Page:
For Sibal, it all started with the family, who were refugees from Pakistan. Sibal’s lawyer father, now 94, moved to Shimla, where the High Court was placed, and then to Chandigarh after the division of Punjab. Young Kapil finished his schooling from Chandigarh, and recalls living in the midst of literature. “Literature was central to our lives. I grew up reading not just English poetry but Urdu poetry as well — Ghalib, Iqbal, Faiz,” he says.

His brothers wrote poetry, but Sibal didn’t — at least not then. He didn’t follow in the footsteps of his three brothers either, two of whom went on to join the Indian Administrative Service, and one — Kanwal Sibal — the Foreign Office. “But I always liked law and wanted to be a lawyer. I also always wanted to be in politics,” he says.

Sibal dabbled in college politics — and stood for and won student union elections. “I was certainly oriented towards the Left, even extremely oriented, I would say. If you look at my poetry, you will find that there is a lot of empathy for those who don’t have it so good. I always feel the economic model needs to change to bring succour to the poor. At the centrality of all good governance are ordinary people. And unless we take care of them, we won’t reach anywhere,” he says. “I feel that today, and I felt that in my college days.”

Karat, now a member of the CPI(M) politburo, was a friend from those days, but — he hastens to add — not a close friend. The old ties with her didn’t help in soothing the ruffled feathers of the Left, which withdrew support to the United Progressive Alliance government last month, leading to a fractious trust vote — which, incidentally, figures in another of his poems.

“Politics is a great path divider, it takes you away from the trodden path,” he says. “But contemporary politics is all about jod tod — so you move in the direction where your best interests lie. You don’t lose your friendship, but you lose each other because your ways are different. It does impact on the personal relationship.”

He is beginning to sound like the esoteric blank verse he so derides. But his poetry, he explains at the book launch, may well deal with politics; the voice, however, is never that of a politician. “When I’m in politics, I stick to the party line; when I’m a poet, I don’t.”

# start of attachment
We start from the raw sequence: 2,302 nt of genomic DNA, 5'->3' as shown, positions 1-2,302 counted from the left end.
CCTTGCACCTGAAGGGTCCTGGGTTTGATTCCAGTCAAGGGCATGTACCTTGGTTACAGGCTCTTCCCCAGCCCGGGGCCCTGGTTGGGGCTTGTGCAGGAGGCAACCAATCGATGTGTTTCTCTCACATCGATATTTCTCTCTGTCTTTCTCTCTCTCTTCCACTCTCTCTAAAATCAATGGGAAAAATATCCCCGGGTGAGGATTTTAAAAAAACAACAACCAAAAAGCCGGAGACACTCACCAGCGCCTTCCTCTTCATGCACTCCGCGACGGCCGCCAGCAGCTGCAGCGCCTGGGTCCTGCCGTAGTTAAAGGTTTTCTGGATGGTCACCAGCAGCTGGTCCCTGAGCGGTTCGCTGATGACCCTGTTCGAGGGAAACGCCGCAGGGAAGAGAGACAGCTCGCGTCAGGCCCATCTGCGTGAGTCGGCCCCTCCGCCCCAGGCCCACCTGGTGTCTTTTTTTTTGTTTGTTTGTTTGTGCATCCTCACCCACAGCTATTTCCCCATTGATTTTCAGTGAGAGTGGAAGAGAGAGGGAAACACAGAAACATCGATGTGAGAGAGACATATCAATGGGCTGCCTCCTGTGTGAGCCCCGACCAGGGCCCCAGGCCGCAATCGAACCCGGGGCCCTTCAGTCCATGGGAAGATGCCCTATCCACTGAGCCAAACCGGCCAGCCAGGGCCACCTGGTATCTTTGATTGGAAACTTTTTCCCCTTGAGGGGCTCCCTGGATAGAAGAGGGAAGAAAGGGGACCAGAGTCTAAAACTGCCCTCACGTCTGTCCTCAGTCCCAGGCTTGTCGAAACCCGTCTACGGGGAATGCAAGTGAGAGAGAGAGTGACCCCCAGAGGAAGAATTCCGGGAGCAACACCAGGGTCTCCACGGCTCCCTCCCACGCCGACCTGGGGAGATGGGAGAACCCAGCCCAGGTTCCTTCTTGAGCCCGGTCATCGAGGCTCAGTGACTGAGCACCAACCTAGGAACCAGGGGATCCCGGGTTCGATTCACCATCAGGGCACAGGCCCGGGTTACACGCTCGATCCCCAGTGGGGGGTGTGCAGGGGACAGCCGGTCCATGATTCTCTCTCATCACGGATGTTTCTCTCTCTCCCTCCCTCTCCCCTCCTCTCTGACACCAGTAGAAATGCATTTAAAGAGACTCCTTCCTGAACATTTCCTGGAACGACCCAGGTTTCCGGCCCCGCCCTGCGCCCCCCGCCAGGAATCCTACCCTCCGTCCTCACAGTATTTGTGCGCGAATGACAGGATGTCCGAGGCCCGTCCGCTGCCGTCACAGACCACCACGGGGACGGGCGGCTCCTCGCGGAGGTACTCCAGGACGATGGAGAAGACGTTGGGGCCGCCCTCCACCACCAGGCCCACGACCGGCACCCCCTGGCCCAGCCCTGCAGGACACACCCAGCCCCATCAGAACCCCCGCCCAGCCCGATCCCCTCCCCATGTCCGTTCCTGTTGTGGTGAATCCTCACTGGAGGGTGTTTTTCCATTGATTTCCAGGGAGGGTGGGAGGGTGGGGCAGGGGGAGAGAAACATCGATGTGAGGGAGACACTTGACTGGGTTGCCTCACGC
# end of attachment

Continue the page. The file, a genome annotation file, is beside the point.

Sibal’s baritone is mesmerising — the more so when he is reciting his poetry, now also out on a CD. He reads out some of his work at the book release, and the effect is electric. His depositions in court were apparently so sonorous and dramatic that young lawyers used to attend them just to pick up a few tips on the power of declamation.

Sibal’s two sons are lawyers too — one has been fighting on behalf of exiled artist M.F. Husain and the other is the lawyer for Coca Cola. “So we fight both causes at the same time,” he laughs. His first wife, Nina — who was in the IFS — died in 2000, and Sibal is now married to Promila, a businesswoman.

Sibal’s love poetry includes an ode to Promila’s eyes, and reminisces of the time he and Nina spent outside her college gate, in pursuit of love, but pursued in turn by the college chowkidar.

Clearly, Sibal has a poem for every occasion. As a leading member of the UPA government, he has written a verse on the 123 agreement. Being a lawyer, he has a rhyme on Pota — the Prevention of Terrorism Act. As the minister for science and technology, he includes a poem called Bio-tech in his compilation. And the first minister to have visited the Antarctica — there is an awkward looking penguin model gawking at visitors in the ante room — writes in the Unknown Continent: Antarctica/It beckons us/We must just/Let it be.

The collection doesn’t include a verse on cooking — something that he enjoys (having just prepared a multi-course Chinese meal for his friends). But there is a second volume coming up. And Sibal, no doubt, is looking for inspiration. What rhymes with Prakash? Fracas is a good option. With Singh? No, Bling won’t do, and King has already been taken. Rhyming, he will tell you, is no easy task. And let the critics scoff.